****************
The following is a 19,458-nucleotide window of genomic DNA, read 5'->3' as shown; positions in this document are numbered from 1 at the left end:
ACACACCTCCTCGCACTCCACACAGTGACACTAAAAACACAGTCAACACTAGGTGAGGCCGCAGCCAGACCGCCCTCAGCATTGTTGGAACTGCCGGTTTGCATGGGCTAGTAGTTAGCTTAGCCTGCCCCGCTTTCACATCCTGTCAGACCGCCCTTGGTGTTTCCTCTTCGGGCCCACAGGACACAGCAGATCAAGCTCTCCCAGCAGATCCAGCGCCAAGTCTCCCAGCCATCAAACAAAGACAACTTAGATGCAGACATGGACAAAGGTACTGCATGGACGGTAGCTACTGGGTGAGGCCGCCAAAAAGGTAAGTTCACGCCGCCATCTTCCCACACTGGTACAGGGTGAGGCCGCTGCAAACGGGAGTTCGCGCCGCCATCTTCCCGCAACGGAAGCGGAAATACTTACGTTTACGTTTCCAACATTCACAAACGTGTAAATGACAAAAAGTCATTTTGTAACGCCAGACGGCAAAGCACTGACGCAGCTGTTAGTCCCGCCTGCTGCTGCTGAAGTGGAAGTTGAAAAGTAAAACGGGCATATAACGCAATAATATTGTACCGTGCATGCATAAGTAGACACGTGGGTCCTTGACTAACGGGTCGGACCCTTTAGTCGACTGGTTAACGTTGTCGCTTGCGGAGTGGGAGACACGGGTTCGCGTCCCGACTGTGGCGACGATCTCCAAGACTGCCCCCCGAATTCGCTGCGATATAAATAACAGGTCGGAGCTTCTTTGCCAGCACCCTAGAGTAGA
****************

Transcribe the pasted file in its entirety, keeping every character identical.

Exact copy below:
The following is a 19,458-nucleotide window of genomic DNA, read 5'->3' as shown; positions in this document are numbered from 1 at the left end:
ACACACCTCCTCGCACTCCACACAGTGACACTAAAAACACAGTCAACACTAGGTGAGGCCGCAGCCAGACCGCCCTCAGCATTGTTGGAACTGCCGGTTTGCATGGGCTAGTAGTTAGCTTAGCCTGCCCCGCTTTCACATCCTGTCAGACCGCCCTTGGTGTTTCCTCTTCGGGCCCACAGGACACAGCAGATCAAGCTCTCCCAGCAGATCCAGCGCCAAGTCTCCCAGCCATCAAACAAAGACAACTTAGATGCAGACATGGACAAAGGTACTGCATGGACGGTAGCTACTGGGTGAGGCCGCCAAAAAGGTAAGTTCACGCCGCCATCTTCCCACACTGGTACAGGGTGAGGCCGCTGCAAACGGGAGTTCGCGCCGCCATCTTCCCGCAACGGAAGCGGAAATACTTACGTTTACGTTTCCAACATTCACAAACGTGTAAATGACAAAAAGTCATTTTGTAACGCCAGACGGCAAAGCACTGACGCAGCTGTTAGTCCCGCCTGCTGCTGCTGAAGTGGAAGTTGAAAAGTAAAACGGGCATATAACGCAATAATATTGTACCGTGCATGCATAAGTAGACACGTGGGTCCTTGACTAACGGGTCGGACCCTTTAGTCGACTGGTTAACGTTGTCGCTTGCGGAGTGGGAGACACGGGTTCGCGTCCCGACTGTGGCGACGATCTCCAAGACTGCCCCCCGAATTCGCTGCGATATAAATAACAGGTCGGAGCTTCTTTGCCAGCACCCTAGAGTAGA